Read more by and about Jessica:

Book of Poems: The Last Exotic Petting Zoo

Poems: “The Carving Station” and “Bronco Bustling”

Poem: “Love You More”

Poems: “Two Days Prior to the Burial” and “How to Oil an Indian Man’s Hair”

How Jessica Tyner Became a Writer

This is the next installment in the How to Become a Writer interview series, which will post here at Ph.D. in Creative Writing every other Sunday (or so) until I run out of writers to interview, or until they stop saying yes. Each writer answers the same 5 questions. Thanks to Jessica for saying yes!

1.  Why did you want to become a writer?

Writing has always come naturally to me, but I grew up in the era where those with an English degree could “only” be teachers. This was right before the boom of SEO, web content writing, monetized blogging and other potentially lucrative writing careers. I pursued an undergrad degree in English followed by a master’s in writing based on pure passion. Throughout my academic career, I worked for non-profits writing grant proposals and marketing materials—always publishing my own poetry on the side. However, it took my department being shut down and a fluke of a segue into freelancing to discover that writing really can be a “real” career. The simple answer is “always,” though. I’ve always known I’m a writer, but I don’t think it’s something you become. You can definitely, constantly improve your writing skills, but I think for most writers it’s something we’re born with.

2.  How did you go about becoming a writer?

I got into the non-profit field via a work-study position. My university placed me with Oregon Literacy, a local non-profit, simply because they thought the words “English major” and “Literacy” went hand in hand. I had a knack for grant writing, and it was the first time I was paid for writing so I stuck with this industry probably longer than I should. Honestly, my first freelance gig came about when I was perusing Craigslist after my department got laid off. One ad was for a writer for a short-term project, and was rich with arrogance and elitism. I just had to write to the poster to let him know my thoughts on such a haughty ad. He ended up being my first project manager—we worked together for years.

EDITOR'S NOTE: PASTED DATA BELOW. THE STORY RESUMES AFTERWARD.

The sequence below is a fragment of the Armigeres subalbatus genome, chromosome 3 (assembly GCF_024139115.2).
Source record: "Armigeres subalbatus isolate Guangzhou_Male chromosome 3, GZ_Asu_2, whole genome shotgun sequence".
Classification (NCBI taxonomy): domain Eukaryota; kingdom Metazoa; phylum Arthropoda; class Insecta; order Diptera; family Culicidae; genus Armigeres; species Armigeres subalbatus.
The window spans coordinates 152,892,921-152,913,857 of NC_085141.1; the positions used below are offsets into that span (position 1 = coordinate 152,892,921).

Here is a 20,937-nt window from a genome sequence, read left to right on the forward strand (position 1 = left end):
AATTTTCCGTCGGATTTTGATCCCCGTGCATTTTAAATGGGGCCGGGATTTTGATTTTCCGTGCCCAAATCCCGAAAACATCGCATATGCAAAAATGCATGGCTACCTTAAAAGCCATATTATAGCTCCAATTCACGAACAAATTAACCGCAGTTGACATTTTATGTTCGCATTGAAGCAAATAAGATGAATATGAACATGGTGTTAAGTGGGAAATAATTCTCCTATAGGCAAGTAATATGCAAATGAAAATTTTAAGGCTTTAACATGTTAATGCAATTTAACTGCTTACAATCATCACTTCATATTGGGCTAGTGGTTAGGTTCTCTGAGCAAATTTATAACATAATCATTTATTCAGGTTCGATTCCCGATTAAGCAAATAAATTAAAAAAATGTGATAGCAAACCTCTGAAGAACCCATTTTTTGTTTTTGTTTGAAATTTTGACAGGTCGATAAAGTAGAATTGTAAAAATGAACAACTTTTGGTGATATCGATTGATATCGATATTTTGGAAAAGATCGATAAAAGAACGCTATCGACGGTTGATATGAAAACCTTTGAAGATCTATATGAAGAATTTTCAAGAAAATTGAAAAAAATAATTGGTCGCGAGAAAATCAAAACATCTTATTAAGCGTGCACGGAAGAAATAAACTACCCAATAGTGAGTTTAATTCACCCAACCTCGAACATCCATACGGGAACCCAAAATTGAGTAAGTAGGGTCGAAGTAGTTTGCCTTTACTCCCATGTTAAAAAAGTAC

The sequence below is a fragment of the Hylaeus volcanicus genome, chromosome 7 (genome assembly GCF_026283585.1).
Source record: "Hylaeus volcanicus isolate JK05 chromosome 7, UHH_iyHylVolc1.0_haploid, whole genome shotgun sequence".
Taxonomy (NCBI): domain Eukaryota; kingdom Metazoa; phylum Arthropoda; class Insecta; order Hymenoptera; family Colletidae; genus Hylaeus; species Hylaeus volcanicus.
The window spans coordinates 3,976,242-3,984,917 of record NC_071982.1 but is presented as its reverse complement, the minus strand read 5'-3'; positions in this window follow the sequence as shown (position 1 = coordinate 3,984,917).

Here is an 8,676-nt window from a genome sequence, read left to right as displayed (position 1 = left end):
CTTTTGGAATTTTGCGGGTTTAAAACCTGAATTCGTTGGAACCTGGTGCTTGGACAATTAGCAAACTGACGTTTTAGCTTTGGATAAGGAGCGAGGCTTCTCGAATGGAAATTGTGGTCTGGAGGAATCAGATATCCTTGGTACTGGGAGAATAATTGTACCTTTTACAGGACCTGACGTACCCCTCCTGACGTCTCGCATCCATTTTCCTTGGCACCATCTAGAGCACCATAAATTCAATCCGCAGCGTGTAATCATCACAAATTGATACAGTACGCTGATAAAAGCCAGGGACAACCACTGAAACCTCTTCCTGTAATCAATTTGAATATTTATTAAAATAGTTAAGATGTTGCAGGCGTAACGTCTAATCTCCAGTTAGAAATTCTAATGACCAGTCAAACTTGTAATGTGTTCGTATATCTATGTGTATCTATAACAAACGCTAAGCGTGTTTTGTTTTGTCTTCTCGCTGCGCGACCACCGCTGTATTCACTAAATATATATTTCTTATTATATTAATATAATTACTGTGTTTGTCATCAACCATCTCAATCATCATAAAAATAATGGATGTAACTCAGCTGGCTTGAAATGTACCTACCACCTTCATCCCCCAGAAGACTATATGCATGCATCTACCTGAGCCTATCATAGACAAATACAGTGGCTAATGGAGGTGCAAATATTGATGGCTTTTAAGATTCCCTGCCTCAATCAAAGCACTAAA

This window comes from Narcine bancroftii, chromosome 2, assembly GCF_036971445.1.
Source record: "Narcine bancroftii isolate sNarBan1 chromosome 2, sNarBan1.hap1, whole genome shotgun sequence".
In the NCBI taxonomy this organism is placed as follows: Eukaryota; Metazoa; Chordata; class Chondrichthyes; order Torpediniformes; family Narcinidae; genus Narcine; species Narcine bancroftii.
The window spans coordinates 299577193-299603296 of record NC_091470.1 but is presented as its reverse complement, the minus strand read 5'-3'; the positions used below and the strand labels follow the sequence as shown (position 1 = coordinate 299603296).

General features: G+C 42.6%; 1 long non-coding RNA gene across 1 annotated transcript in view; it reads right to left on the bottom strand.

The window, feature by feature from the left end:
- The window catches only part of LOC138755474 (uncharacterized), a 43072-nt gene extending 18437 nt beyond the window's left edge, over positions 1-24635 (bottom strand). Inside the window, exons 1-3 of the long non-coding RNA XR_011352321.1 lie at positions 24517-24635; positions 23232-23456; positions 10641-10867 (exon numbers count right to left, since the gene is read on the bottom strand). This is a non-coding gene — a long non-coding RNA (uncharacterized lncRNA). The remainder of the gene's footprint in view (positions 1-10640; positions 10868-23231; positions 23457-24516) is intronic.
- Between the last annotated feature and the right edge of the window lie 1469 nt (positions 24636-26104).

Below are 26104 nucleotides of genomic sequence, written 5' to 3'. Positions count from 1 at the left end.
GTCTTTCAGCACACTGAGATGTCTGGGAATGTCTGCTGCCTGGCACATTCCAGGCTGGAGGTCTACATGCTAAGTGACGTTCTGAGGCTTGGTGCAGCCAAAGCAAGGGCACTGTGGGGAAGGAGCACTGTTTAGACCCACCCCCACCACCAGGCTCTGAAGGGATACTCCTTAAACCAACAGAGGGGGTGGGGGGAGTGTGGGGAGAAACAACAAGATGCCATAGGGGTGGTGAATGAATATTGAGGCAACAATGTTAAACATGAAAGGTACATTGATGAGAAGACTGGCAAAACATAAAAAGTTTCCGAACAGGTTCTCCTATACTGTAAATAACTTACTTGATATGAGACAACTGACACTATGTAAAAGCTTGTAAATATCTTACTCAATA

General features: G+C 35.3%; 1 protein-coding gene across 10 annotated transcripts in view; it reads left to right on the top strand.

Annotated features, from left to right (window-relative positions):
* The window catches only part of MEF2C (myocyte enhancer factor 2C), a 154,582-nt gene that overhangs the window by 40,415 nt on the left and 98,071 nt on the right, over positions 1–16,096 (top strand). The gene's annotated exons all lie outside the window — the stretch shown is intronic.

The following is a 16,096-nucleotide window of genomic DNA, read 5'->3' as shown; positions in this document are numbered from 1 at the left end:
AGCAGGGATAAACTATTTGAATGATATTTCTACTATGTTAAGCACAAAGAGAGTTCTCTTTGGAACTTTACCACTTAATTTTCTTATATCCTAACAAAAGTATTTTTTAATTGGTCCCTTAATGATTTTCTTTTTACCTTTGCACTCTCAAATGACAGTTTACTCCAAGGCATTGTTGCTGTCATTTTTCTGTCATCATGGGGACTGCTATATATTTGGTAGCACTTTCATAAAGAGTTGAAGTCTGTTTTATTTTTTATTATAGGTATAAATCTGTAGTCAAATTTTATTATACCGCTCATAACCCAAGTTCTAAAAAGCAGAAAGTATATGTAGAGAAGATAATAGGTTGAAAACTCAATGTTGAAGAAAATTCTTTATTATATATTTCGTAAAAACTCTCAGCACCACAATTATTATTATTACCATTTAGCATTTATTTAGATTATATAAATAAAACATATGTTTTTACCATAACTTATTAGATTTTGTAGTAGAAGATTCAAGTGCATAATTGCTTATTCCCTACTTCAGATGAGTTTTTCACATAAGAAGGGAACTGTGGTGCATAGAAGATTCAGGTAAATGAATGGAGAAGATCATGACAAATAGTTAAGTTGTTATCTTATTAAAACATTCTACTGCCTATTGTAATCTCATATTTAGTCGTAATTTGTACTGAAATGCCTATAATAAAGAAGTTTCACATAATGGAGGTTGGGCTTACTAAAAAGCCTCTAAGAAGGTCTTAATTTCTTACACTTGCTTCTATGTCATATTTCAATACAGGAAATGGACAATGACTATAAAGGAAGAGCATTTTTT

3.  Who helped you along the way, and how?

In terms of becoming a successful professional writer, that Craigslist poster was the biggest boost. From a poetic standpoint, my undergraduate poetry professor, Michele Glazer, was hugely inspirational. I’m sending her a copy of my book with a note of thanks. I still remember the best (I think) piece of advice she gave us: “You should memorize poems because if you’re ever put into solitary confinement, you need beautiful words besides your own in your head.” I actually wrote a poem about that advice, and still remember many of the poems I memorized for her classes, particularly Kim Addonizio’s “What Do Women Want?”.

4.  Can you tell me about a writer or artist whose biography inspires you?

I’m a big fan of Li-Young Lee. He was born into a family that was literally exiled, and into a country that wasn’t his own. His history is steeped in political strife, yet his work centers on the self and love, much like my own. He also married into a different culture. I greatly admire what he’s achieved, and even after years of reading and re-reading his work, he continues to have the ability to manipulate my emotions with ease.

5.  What would you say in a short letter to an aspiring writer?

Grow a tough, thick skin and don’t let anyone tell you that a creative degree is useless—but don’t be passive either. As a writer, you need to forge your own path and work much harder than many in other industries. I had an editor of a journal write a nasty personal letter to me once calling a particular poem clichéd. That same poem was nominated for a Pushcart. Publishing is just like dating. Just because one editor doesn’t like it, or even hates it, doesn’t mean another won’t fall in love with it. Believe in yourself and your work, but write every single day (even when it hurts) and look for new publishing opportunities relentlessly. Unfortunately, many writers fall into the stereotype of being flaky and missing deadlines. I know because I’ve hired quite a few. Be the exception, blend business savviness with your writing skills, and you’ll have an edge.